Irina Blok created the iconic green Bugdroid logo in 2007. You may find it surprising that she was inspired by the image meaning “for men” on toilet doors. However, the logo has become symbolic of the Android OS and has popped up all over the world in the form of plushies, stickers, keychains, and other artworks.
#18. Android Logo is also Open-Source for all to Use
The Android logo itself is also an open-source design. Google allows the modification of the logo under the Creative Commons 3.0 Attribution License. So we can see the little robot in various forms everywhere.
#19. Skipping the Honeycomb
In 2011, Google released Android 3.0 (Honeycomb) only for use on tablets and other devices with larger screens than the smartphones of that time. Ultimately, Honeycomb was not necessary and was not released publically. Since Google integrated much of its code in its upcoming Android 4.0, or the Ice Cream Sandwich version.
Last but not the least, this fact will give you oodles of fun and make you feel like an Android explorer:
#20. Sweet (tapping) Secrets
Every version of Android comes bundled with a secret activity! Navigate to Settings > About Phone > Device Information, and tap repeatedly on the “Android version” option. Depending on the version, you will see a logo, and tapping again on the logo takes you to a game. Android 10 might have ditched the sweet name, but it still offers this easter egg in the form of a nonogram game, where you fill numbers in a grid.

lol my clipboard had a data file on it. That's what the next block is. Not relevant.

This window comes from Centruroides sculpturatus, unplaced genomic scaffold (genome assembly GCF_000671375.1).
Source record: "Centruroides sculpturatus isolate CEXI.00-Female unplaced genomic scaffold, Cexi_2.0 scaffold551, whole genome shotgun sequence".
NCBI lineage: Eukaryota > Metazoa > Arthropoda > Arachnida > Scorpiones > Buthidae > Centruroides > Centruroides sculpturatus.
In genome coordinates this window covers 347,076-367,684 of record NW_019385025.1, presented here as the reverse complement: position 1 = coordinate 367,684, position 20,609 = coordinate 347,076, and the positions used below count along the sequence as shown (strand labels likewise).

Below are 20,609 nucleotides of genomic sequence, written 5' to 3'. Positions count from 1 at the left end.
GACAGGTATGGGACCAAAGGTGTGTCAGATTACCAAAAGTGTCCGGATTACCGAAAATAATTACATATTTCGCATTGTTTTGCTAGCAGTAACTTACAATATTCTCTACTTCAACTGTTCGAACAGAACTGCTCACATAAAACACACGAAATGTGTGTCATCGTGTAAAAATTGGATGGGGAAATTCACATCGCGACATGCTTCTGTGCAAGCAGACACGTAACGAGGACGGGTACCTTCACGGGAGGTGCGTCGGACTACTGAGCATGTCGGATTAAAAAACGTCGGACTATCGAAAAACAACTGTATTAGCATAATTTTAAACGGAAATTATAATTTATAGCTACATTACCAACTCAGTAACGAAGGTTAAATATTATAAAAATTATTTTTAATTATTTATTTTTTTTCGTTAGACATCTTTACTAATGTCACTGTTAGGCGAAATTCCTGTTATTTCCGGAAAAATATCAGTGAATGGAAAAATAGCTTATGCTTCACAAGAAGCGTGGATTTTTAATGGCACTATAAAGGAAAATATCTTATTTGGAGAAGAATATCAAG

Found these facts interesting? Stay tuned for more!
Note: Does this article provide the info you’re looking for? Is there any information you think of missing? You can give your opinion in the comments section below.
If you like this tutorial, share this post and spread the knowledge by clicking on social media options below because “Sharing is caring”